CCL has an inspector, an interactive tool to let you look at, and in some cases modify, Lisp objects. To inspect a Lisp object, call the function INSPECT on the object. This displays the object, showing its contents as a sequence of numbered "items". If there are a lot of items (e.g. a large array) , they're displayed in "pages", i.e. groups that you can scroll up and down through. (Each "page" is 20 lines.)
It enters a read-eval-print loop that understands the following top-level commands:
Inspect the N'th item, entering the inspector recursively.
Exit the current inspector level.
Show (display) the object being inspected, again.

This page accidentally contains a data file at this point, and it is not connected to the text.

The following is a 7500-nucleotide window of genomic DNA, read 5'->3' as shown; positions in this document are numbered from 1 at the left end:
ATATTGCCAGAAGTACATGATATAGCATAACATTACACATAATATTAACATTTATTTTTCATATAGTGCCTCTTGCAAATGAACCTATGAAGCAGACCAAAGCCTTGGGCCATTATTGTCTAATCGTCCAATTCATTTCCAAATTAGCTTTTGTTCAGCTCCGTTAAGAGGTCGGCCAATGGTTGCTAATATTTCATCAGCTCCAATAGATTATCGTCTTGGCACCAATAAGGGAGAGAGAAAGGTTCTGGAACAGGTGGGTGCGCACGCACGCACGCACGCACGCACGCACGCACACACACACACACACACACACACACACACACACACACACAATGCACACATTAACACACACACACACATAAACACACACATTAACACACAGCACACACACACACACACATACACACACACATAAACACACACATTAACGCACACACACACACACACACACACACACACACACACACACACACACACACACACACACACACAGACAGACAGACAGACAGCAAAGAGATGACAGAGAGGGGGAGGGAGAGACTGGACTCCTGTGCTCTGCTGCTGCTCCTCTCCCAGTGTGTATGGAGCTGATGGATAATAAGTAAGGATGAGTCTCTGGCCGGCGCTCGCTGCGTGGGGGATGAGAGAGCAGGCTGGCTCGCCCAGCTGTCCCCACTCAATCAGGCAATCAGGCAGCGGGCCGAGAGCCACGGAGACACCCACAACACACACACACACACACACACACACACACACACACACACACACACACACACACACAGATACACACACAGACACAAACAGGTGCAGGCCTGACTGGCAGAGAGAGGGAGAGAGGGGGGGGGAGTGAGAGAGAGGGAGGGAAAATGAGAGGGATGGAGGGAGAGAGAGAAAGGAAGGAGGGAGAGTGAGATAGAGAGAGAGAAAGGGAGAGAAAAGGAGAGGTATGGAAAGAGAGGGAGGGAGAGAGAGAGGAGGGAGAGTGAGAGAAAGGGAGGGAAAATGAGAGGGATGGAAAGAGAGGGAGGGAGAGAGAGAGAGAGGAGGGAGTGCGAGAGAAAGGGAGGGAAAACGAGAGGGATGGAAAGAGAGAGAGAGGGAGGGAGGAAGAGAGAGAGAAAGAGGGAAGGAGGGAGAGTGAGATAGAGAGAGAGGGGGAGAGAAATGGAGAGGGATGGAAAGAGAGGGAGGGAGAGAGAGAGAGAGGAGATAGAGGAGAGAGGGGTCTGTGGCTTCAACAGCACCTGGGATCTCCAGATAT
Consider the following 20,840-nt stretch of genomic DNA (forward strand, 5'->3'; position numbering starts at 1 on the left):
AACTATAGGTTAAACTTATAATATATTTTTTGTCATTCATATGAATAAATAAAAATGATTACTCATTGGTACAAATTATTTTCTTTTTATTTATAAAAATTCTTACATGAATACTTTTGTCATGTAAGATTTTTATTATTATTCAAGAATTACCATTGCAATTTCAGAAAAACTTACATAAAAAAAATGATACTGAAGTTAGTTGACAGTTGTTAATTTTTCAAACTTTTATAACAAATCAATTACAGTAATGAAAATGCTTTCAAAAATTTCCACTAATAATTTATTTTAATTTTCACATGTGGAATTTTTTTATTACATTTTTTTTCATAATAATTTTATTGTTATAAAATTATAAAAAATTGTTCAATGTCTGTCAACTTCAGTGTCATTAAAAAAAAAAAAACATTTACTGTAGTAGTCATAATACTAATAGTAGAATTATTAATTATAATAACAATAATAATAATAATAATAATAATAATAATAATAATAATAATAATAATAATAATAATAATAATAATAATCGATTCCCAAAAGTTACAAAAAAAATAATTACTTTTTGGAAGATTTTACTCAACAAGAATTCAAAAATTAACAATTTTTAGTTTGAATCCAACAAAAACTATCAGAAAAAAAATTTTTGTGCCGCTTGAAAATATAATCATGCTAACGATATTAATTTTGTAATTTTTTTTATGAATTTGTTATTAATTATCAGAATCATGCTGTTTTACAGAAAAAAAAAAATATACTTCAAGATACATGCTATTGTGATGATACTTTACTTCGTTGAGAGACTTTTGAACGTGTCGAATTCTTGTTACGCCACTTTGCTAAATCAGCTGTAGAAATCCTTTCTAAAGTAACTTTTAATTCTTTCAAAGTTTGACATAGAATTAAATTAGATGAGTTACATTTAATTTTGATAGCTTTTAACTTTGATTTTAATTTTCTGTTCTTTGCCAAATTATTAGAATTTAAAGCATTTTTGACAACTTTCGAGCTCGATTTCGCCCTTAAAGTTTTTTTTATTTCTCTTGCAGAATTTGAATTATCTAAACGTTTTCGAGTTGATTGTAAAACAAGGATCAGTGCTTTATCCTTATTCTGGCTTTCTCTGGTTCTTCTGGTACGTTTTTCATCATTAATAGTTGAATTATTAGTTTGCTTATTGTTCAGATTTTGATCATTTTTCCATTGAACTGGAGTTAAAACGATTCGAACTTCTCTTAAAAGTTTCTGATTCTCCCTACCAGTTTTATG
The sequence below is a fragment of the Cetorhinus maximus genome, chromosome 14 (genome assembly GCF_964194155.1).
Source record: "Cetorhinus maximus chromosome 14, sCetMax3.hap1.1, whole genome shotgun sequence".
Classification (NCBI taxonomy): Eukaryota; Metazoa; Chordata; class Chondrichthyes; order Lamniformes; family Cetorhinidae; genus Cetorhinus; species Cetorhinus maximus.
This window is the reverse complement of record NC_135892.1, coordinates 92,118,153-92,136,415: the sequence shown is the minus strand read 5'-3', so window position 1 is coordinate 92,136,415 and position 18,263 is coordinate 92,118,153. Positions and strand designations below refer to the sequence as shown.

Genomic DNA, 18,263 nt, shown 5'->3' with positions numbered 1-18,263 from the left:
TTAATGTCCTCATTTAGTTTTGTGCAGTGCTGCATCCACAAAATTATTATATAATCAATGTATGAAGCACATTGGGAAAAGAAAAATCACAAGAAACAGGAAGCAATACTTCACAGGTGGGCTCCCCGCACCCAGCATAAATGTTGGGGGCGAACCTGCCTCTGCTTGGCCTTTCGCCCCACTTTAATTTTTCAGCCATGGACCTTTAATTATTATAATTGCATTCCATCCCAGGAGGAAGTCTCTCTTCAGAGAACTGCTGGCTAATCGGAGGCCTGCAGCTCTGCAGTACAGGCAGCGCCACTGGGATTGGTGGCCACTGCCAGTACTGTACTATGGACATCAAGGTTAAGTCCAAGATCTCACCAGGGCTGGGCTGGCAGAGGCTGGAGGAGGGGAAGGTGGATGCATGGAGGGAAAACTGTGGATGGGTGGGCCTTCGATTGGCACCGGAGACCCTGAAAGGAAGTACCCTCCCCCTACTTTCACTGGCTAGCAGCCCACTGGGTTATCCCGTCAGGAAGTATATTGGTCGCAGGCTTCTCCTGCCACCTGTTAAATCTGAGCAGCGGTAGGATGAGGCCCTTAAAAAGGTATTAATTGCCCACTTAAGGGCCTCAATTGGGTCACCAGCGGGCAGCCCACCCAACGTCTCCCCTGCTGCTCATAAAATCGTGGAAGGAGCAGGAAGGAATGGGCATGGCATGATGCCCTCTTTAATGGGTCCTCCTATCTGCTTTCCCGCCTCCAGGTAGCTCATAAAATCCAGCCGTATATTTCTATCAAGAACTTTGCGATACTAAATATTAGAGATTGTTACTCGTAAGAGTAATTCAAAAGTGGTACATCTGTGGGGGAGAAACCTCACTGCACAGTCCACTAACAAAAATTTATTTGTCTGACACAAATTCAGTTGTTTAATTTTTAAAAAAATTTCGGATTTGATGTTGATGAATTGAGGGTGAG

Show next "page" of the object
Show previous "page" of the object
Show first "page" of the object
(:s N V)
Set the value of the N'th item to V, where that can be done.
If you type in an ordinary Lisp form, it is evaluated and printed. The variable ccl::@ is bound to the object being inspected.
In the :i and :s commands, N is not evaluated, and in the :s command, V is not evaluated. (You can use the #. reader macro if you do want to get something evaluated in those positions.)